In Advanced Placement English Literature and Composition, students need to be able to effectively explicate a poem. I find that my students have a harder time with poetry than with prose, because they haven’t been exposed to poetry as much as to prose, and also because poetry is so full of figurative language. On the AP exam, students will have to answer multiple-choice questions that explicate poems, as well as write an essay explicating one or two poems. In the past, my students have done the poorest on the poetry portions of the exam, which is why I’m writing this unit. I need to find a more effective way to teach poetry.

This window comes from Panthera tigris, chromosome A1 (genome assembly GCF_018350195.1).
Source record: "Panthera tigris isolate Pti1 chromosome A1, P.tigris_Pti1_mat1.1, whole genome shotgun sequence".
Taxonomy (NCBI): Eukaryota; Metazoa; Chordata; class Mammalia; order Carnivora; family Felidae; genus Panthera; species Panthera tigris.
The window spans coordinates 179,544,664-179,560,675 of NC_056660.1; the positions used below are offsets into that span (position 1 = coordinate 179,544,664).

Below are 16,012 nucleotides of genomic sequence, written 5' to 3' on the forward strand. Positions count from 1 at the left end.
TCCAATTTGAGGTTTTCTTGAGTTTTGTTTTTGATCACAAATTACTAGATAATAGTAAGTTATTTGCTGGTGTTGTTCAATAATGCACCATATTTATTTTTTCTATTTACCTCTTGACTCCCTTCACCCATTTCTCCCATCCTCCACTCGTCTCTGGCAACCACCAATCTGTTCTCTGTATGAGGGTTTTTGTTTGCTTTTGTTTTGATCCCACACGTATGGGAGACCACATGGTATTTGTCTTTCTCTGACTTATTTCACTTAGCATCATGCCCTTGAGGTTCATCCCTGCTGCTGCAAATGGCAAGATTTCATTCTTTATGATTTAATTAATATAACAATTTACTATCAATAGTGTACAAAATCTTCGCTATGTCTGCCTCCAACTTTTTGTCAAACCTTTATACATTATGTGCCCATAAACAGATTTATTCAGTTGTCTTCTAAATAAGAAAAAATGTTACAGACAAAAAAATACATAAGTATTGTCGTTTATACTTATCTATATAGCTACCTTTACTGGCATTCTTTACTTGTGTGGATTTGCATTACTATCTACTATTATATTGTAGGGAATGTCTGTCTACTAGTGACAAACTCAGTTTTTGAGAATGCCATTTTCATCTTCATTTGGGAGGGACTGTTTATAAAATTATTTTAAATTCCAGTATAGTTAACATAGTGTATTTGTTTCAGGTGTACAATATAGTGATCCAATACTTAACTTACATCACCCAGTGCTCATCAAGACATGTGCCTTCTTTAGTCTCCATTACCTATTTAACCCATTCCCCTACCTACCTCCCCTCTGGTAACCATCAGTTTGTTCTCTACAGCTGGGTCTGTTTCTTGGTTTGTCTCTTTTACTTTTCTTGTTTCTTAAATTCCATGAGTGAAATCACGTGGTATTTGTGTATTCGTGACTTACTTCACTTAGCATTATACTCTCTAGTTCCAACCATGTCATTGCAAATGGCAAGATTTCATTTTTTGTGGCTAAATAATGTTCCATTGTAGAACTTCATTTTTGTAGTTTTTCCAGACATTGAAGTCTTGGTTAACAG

While there are many critical approaches to literature, the AP exam uses mostly the New Critical method, which emphasizes detailed examination and explication of texts. According to New Criticism, the content and form are completely coherent. There are no accidents in the writing – everything has a function. This method aims at providing a means of explaining the content and providing insights needed to evaluate the artistic quality of the work. In the beginning of the year, I give students examples of New Critical commentaries. We read them together and discuss them. Often students have never seen any literary commentary, so the style and vocabulary are new. We look at not only what is being said, but also how it is said, so they can learn to internalize critical thought. Students need to learn to answer the “so what” of what they notice and think. I do remind students that there are some problems with the New Critical literary theory, especially the argument that poetry is not to be broken apart, because the poem would lose some of its beauty.